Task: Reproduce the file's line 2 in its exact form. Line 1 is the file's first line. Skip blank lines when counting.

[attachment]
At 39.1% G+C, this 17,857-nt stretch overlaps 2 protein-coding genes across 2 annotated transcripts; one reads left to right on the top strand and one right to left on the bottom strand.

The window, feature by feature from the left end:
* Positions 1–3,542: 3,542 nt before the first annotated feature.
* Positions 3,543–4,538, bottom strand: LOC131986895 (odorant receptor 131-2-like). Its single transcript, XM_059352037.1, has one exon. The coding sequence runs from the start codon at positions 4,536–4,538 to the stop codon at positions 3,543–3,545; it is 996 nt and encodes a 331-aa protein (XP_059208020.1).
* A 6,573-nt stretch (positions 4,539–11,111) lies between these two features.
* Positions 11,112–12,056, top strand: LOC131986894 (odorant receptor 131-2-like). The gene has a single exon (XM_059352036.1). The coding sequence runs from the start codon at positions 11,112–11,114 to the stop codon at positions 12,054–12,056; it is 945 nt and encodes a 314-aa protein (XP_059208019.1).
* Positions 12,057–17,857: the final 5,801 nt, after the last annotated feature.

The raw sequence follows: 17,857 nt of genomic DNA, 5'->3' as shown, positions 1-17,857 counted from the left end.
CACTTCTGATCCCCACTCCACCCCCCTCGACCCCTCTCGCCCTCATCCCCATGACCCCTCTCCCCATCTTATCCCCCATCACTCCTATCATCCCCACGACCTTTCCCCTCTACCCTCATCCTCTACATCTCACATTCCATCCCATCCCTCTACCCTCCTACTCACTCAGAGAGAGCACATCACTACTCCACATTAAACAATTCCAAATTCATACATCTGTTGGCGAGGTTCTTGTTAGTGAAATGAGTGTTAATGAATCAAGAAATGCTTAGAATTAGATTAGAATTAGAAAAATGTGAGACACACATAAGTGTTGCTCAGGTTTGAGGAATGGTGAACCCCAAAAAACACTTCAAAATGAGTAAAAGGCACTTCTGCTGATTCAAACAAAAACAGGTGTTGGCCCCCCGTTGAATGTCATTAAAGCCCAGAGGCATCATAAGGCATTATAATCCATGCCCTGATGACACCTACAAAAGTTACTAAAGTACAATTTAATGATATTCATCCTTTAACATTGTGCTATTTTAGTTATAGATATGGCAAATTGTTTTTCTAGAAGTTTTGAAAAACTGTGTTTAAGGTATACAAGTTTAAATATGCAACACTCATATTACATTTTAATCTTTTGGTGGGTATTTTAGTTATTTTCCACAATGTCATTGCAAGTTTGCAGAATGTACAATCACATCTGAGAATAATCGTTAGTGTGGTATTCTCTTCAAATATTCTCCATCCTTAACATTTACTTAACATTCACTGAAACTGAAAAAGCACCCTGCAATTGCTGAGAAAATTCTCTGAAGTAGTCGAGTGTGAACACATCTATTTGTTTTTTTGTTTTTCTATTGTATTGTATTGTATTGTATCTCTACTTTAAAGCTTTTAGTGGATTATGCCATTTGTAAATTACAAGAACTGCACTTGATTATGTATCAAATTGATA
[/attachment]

The window, feature by feature from the left end: